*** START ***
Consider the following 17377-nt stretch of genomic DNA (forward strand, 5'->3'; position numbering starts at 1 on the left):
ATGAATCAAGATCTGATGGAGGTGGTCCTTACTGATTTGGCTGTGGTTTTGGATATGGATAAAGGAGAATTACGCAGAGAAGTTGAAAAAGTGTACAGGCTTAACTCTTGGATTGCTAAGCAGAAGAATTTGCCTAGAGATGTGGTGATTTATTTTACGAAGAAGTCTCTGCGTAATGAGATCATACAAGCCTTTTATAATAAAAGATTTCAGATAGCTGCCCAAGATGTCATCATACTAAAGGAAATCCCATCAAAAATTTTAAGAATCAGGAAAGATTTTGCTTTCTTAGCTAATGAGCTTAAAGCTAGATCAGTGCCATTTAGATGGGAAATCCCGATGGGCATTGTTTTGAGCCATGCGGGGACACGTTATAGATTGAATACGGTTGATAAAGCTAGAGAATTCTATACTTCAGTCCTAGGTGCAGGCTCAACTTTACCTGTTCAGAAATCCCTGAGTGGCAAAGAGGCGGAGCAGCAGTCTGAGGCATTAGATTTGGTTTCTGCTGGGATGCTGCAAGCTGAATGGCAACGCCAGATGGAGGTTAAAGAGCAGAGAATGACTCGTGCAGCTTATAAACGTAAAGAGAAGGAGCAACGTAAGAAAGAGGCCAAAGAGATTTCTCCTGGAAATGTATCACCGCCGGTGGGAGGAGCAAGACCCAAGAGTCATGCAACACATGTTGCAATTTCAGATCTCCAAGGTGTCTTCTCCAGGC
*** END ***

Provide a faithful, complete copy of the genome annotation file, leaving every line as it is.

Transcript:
Consider the following 17377-nt stretch of genomic DNA (forward strand, 5'->3'; position numbering starts at 1 on the left):
ATGAATCAAGATCTGATGGAGGTGGTCCTTACTGATTTGGCTGTGGTTTTGGATATGGATAAAGGAGAATTACGCAGAGAAGTTGAAAAAGTGTACAGGCTTAACTCTTGGATTGCTAAGCAGAAGAATTTGCCTAGAGATGTGGTGATTTATTTTACGAAGAAGTCTCTGCGTAATGAGATCATACAAGCCTTTTATAATAAAAGATTTCAGATAGCTGCCCAAGATGTCATCATACTAAAGGAAATCCCATCAAAAATTTTAAGAATCAGGAAAGATTTTGCTTTCTTAGCTAATGAGCTTAAAGCTAGATCAGTGCCATTTAGATGGGAAATCCCGATGGGCATTGTTTTGAGCCATGCGGGGACACGTTATAGATTGAATACGGTTGATAAAGCTAGAGAATTCTATACTTCAGTCCTAGGTGCAGGCTCAACTTTACCTGTTCAGAAATCCCTGAGTGGCAAAGAGGCGGAGCAGCAGTCTGAGGCATTAGATTTGGTTTCTGCTGGGATGCTGCAAGCTGAATGGCAACGCCAGATGGAGGTTAAAGAGCAGAGAATGACTCGTGCAGCTTATAAACGTAAAGAGAAGGAGCAACGTAAGAAAGAGGCCAAAGAGATTTCTCCTGGAAATGTATCACCGCCGGTGGGAGGAGCAAGACCCAAGAGTCATGCAACACATGTTGCAATTTCAGATCTCCAAGGTGTCTTCTCCAGGC